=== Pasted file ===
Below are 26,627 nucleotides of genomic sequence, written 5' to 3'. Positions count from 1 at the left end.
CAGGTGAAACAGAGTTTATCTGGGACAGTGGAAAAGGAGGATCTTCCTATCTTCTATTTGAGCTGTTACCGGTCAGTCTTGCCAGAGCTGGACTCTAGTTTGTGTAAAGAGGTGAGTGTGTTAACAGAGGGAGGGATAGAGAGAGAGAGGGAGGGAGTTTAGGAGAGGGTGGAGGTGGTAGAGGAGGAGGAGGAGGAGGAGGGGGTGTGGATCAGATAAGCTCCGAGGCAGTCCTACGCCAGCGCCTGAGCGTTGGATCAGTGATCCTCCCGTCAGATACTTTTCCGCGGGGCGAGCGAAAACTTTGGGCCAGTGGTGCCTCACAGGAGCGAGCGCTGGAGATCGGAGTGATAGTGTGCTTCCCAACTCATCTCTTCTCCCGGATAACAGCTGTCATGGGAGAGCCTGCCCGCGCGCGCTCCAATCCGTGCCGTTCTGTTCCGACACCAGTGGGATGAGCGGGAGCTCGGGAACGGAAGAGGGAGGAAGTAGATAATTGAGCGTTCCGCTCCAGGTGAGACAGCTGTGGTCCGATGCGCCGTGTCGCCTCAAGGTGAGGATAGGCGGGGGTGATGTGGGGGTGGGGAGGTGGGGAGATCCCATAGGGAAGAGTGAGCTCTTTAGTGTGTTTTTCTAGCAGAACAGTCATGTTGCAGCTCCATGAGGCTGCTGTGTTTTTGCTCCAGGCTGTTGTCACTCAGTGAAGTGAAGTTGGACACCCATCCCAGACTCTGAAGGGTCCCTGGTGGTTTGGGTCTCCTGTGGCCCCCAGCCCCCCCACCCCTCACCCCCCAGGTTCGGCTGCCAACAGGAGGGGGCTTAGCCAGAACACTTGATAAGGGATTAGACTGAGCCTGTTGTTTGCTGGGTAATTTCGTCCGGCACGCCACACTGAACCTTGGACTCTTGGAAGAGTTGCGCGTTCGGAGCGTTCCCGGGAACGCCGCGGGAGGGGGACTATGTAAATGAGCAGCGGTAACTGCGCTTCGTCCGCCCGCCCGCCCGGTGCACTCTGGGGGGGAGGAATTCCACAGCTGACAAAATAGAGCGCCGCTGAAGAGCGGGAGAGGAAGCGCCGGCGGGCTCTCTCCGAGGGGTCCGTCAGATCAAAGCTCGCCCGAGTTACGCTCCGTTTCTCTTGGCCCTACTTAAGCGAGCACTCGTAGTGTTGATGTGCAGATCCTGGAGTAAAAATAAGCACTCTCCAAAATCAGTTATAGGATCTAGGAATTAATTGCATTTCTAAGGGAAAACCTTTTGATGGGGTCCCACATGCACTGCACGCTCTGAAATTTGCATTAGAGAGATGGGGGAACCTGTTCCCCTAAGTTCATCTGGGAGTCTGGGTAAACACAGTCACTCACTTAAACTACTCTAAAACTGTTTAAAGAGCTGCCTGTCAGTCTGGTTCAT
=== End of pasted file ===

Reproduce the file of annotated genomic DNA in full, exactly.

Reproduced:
Below are 26,627 nucleotides of genomic sequence, written 5' to 3'. Positions count from 1 at the left end.
CAGGTGAAACAGAGTTTATCTGGGACAGTGGAAAAGGAGGATCTTCCTATCTTCTATTTGAGCTGTTACCGGTCAGTCTTGCCAGAGCTGGACTCTAGTTTGTGTAAAGAGGTGAGTGTGTTAACAGAGGGAGGGATAGAGAGAGAGAGGGAGGGAGTTTAGGAGAGGGTGGAGGTGGTAGAGGAGGAGGAGGAGGAGGAGGGGGTGTGGATCAGATAAGCTCCGAGGCAGTCCTACGCCAGCGCCTGAGCGTTGGATCAGTGATCCTCCCGTCAGATACTTTTCCGCGGGGCGAGCGAAAACTTTGGGCCAGTGGTGCCTCACAGGAGCGAGCGCTGGAGATCGGAGTGATAGTGTGCTTCCCAACTCATCTCTTCTCCCGGATAACAGCTGTCATGGGAGAGCCTGCCCGCGCGCGCTCCAATCCGTGCCGTTCTGTTCCGACACCAGTGGGATGAGCGGGAGCTCGGGAACGGAAGAGGGAGGAAGTAGATAATTGAGCGTTCCGCTCCAGGTGAGACAGCTGTGGTCCGATGCGCCGTGTCGCCTCAAGGTGAGGATAGGCGGGGGTGATGTGGGGGTGGGGAGGTGGGGAGATCCCATAGGGAAGAGTGAGCTCTTTAGTGTGTTTTTCTAGCAGAACAGTCATGTTGCAGCTCCATGAGGCTGCTGTGTTTTTGCTCCAGGCTGTTGTCACTCAGTGAAGTGAAGTTGGACACCCATCCCAGACTCTGAAGGGTCCCTGGTGGTTTGGGTCTCCTGTGGCCCCCAGCCCCCCCACCCCTCACCCCCCAGGTTCGGCTGCCAACAGGAGGGGGCTTAGCCAGAACACTTGATAAGGGATTAGACTGAGCCTGTTGTTTGCTGGGTAATTTCGTCCGGCACGCCACACTGAACCTTGGACTCTTGGAAGAGTTGCGCGTTCGGAGCGTTCCCGGGAACGCCGCGGGAGGGGGACTATGTAAATGAGCAGCGGTAACTGCGCTTCGTCCGCCCGCCCGCCCGGTGCACTCTGGGGGGGAGGAATTCCACAGCTGACAAAATAGAGCGCCGCTGAAGAGCGGGAGAGGAAGCGCCGGCGGGCTCTCTCCGAGGGGTCCGTCAGATCAAAGCTCGCCCGAGTTACGCTCCGTTTCTCTTGGCCCTACTTAAGCGAGCACTCGTAGTGTTGATGTGCAGATCCTGGAGTAAAAATAAGCACTCTCCAAAATCAGTTATAGGATCTAGGAATTAATTGCATTTCTAAGGGAAAACCTTTTGATGGGGTCCCACATGCACTGCACGCTCTGAAATTTGCATTAGAGAGATGGGGGAACCTGTTCCCCTAAGTTCATCTGGGAGTCTGGGTAAACACAGTCACTCACTTAAACTACTCTAAAACTGTTTAAAGAGCTGCCTGTCAGTCTGGTTCAT